5 Lessons from Tribe | Sebastian Junger

The Truth of Our Tribal Nature

Jack Yang
3 min readJun 6, 2020
Tribe: On Homecoming and Belonging

Overall Impression

A short book (about 150 pages) centered around the topic of community. Since the author, Sebastian Junger, has a lot of background in reporting combats, the book examines the subject through the lens of veterans. In my opinion, this is a thought-provoking book but occasionally I find Junge’s argument unsettling. He suggests that modern societies are not as cohesive as the tribal communities and people, especially veterans, suffer from the division. Even though I see his points in making such claims, I do not completely agree with it because I believe there are other ways to unite people together with other than through catastrophes and wars. However, I still enjoy this book because it allows me to have a better understanding of what veterans are going through and the bigger underlying problem behind it.

Score: 3.5/5

Recommendation: people who want to learn more about the community in modern society or veterans experience back home


1. Veterans suffer PTSD because they do not know what they were fighting for.

This is the key theme throughout the book: modern society is very disconnected from the veterans. Veterans go to war because they want to fight for their countries, but they come back to find a country that is extremely un-tribe-like where people act selfishly to advance their own interests instead of the common good and people are extremely unequal. They realize they are fighting for their own units, instead of their own country. At home, veterans have to victimize themselves in order to receive compensation from the government. In addition, they are treated with sympathy instead of with respect as a fully functional individual in society. All these factors contribute to veterans suffering from PTSD.

2. Prosperity can make people sad.

Societies are becoming increasingly prosperous. Yet the wealthiest countries often have the highest rate of mental illness such as depression. Junger argues that it is because society requires more commitments from its members as it becomes more affluent while the wealthy individuals are already independent and do not rely on the community. Moreover, resources are unevenly distributed and people are no longer equal as tribal times. Such trend detaches people from the tribal lifestyle that human lives in for thousands of years and contributes to the increasing loneliness despite a society's prosperity.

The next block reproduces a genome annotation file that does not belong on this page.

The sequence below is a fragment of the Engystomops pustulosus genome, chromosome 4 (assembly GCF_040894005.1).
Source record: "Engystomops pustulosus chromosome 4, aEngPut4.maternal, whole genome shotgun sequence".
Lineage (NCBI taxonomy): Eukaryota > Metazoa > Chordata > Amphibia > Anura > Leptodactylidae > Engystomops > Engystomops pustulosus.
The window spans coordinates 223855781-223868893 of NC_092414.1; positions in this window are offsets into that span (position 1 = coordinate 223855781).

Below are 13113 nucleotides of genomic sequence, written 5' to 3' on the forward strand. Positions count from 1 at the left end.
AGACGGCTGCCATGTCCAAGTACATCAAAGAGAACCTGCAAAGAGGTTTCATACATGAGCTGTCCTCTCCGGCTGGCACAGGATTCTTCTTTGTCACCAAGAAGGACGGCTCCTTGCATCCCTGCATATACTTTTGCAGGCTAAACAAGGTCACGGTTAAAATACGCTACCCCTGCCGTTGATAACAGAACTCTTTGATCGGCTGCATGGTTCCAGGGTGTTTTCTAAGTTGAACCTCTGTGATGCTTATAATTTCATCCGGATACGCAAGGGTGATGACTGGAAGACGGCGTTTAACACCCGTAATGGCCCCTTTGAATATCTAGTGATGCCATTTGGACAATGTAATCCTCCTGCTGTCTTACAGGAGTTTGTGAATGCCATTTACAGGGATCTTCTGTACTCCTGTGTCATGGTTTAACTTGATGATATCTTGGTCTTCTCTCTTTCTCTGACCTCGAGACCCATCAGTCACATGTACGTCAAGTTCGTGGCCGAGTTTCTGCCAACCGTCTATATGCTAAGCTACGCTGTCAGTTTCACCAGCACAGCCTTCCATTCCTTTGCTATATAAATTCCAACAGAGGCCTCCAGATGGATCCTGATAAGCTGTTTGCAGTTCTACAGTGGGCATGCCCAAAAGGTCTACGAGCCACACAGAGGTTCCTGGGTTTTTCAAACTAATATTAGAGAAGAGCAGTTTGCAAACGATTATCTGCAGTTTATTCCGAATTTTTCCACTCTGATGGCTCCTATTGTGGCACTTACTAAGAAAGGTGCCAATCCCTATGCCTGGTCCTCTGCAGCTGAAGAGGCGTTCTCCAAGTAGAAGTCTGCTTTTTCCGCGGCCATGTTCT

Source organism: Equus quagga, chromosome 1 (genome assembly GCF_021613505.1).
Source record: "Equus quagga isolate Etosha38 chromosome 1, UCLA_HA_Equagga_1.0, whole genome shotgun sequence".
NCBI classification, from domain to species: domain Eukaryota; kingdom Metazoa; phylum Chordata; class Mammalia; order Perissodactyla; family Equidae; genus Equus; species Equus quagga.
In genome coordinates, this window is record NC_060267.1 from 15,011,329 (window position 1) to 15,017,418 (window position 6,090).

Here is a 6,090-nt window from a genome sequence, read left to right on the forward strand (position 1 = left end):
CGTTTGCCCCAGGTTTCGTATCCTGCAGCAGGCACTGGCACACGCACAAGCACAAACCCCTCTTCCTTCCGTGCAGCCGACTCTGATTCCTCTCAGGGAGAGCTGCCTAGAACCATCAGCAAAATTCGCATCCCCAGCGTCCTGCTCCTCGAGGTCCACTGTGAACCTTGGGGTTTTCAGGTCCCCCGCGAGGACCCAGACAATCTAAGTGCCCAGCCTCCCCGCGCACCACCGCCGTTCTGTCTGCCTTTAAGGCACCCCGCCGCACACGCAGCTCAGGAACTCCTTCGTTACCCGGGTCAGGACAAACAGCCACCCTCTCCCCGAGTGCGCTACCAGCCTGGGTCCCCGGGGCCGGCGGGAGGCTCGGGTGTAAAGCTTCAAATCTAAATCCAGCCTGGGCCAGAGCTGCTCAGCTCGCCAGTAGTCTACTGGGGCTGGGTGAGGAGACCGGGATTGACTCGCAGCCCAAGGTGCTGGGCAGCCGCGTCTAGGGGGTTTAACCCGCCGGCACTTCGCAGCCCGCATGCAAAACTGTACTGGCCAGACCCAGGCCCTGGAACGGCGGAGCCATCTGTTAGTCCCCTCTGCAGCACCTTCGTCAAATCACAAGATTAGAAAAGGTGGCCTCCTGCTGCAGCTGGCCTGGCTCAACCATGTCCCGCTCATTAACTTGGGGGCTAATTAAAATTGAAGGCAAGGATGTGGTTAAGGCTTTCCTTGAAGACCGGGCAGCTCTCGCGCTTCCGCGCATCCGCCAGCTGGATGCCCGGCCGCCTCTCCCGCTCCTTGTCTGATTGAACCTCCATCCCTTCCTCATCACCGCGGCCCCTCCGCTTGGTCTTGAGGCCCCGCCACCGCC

3. Wars and Catastropy unite people together.

During the times of wars and catastrophe, people, who are growing distant from each other during normal times, are uniting together to fight for a common cause. In fact, in areas where natural disasters occurred, there are usually lower crime rates. In times when wars took place, there are usually lower rates of depression and other mental illnesses. This is because people are living in a tribal lifestyle where everyone is equal and has the opportunity to serve the community instead of themselves, which give people a sense of purpose and belonging.

4. Focus on our shared humanity instead of our differences.

The media and politicians have a tendency to focus on differences rather than similarities, which gives people a sense that their community is more divided than ever. This belief contradicts with the tribal belief that everyone is equal. We should learn from the fact that people are people more united during hardship and focus on what we have in common rather than how we are different. Such views increase not only the cohesion of a community but also the happiness of individuals.

5. Find your purpose.

This sounds like a cliche that can be found on every self-help books, it is nevertheless true. As members of a community, we should not focus solely on our work itself, but on how our work would benefit our community as a whole, therefore giving us a sense of purpose and belonging. This is a better way for communities to bond together rather through wars and natural disasters. In this case, the term “community” is not restricted to society but is also applicable to groups or companies. When everyone within the community contributes to a common good, something bigger than themselves, the community is usually happier and work itself becomes more meaningful than just to make a living.